Rising from the horror of the war, European artists sought a return to order and an embrace of rational organization and enduring values, in contrast with the prewar emphasis on innovation by all means. As a consequence, during the interwar period, the balance and force of classical forms engendered a fusion of modernity and antiquity, turning away from the two-dimensional abstract spaces and fragmentation of Cubism, Futurism, Expressionism, and other avant-garde movements of the early 20th century.
With more than 150 works by more than 90 artists, comprising painting, sculpture, photography, architecture, film, fashion, and the decorative arts, this exhibition examines the return to order in the interwar period in Europe. Chaos and Classicism presents works by established masters of the first half of the 20th century, including Georges Braque, Carlo Carrà, Giorgio de Chirico, Otto Dix, Pablo Gargallo, Fernand Léger, Aristide Maillol, Ludwig Mies van der Rohe, Pablo Picasso, Gio Ponti, Emile-Jacques Ruhlmann, and August Sander.
Chaos and Classicism: Art if France, Italy, Germany, and Spain, 1918–1936 is organized by New York University Professor of Modern Art Kenneth E. Silver, a renowned authority on European art between the wars, assisted by Helen Hsu, Assistant Curator, Solomon R. Guggenheim Museum, with Vivien Greene, Curator of 19th- and Early-20th- Century Art, Solomon R. Guggenheim Museum, as curatorial adviser.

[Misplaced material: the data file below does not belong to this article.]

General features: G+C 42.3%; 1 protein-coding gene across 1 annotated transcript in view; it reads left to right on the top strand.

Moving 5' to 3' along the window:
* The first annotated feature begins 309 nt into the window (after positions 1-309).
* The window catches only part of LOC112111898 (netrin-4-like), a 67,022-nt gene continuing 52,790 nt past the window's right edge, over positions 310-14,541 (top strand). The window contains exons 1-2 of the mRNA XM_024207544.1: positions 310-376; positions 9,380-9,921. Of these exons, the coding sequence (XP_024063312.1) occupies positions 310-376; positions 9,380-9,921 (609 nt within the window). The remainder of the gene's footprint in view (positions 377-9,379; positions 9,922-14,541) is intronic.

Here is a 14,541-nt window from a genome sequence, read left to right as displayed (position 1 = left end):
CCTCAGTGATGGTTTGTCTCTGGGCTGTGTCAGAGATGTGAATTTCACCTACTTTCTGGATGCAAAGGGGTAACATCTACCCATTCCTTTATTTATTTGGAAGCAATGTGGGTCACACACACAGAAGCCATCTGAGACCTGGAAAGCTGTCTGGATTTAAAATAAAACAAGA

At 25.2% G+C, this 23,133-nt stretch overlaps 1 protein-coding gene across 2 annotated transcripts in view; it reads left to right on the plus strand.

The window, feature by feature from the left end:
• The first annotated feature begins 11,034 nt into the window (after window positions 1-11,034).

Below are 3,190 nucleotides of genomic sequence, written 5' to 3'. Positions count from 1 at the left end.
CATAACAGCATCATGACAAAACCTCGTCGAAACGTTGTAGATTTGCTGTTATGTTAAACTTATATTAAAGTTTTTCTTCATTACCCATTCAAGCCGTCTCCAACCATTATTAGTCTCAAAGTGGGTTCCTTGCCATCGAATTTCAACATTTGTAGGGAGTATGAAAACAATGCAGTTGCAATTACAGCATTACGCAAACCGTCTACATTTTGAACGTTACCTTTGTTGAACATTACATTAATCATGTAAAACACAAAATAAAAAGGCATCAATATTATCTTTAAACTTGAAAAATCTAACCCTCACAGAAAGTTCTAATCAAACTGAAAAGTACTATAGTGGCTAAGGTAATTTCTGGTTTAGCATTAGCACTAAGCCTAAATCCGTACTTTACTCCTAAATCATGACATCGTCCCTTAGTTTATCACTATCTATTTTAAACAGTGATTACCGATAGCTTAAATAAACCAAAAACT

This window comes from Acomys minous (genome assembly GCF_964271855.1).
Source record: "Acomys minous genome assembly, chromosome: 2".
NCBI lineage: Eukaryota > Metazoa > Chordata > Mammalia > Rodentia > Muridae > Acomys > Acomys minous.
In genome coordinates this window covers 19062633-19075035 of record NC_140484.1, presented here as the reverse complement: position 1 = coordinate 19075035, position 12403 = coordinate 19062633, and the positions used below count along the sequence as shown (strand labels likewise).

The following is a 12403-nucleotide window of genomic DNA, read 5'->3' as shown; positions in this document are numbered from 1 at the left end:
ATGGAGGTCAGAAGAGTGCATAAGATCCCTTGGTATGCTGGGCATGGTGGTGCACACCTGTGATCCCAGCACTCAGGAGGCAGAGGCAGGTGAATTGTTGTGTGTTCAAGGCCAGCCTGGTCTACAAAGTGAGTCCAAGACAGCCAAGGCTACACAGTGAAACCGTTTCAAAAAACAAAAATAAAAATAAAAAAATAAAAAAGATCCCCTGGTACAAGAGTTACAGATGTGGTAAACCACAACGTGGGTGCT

Bilbao Exhibition Overview
The years after World War I were marked by a striking modernist avowal of traditional aesthetics: a retour à l’ordre (return to order) in France, a ritorno al mestiere (return to craft) in Italy, and Neue Sachlichkeit (New Objectivity) in Germany.
This exhibition, which was widely acclaimed at the Solomon R. Guggenheim Museum in New York, examines the return to order in its key manifestations: the poetic dream of antiquity in the Parisian avant-garde; the politicized revival of the Roman Empire under Benito Mussolini; the functionalist utopianism of International Style architecture that originated at the Bauhaus; and, ultimately, the chilling aesthetic of nascent Nazi society. In line with European trends, in Spain there was also a classicist restoration, despite its having not participated in the First World War. The show in Bilbao adds some twenty works by outstanding Spanish artists, some who resided abroad and others who remained in Spain, creating art in line with the new times.
Kenneth E. Silver, Professor of Modern Art, New York University; Helen Hsu and Vivien Greene, Assistant Curator and Curator of 19th- and Early 20th-Century Art, Solomon R. Guggenheim Museum
Sponsored by: Fundación BBVA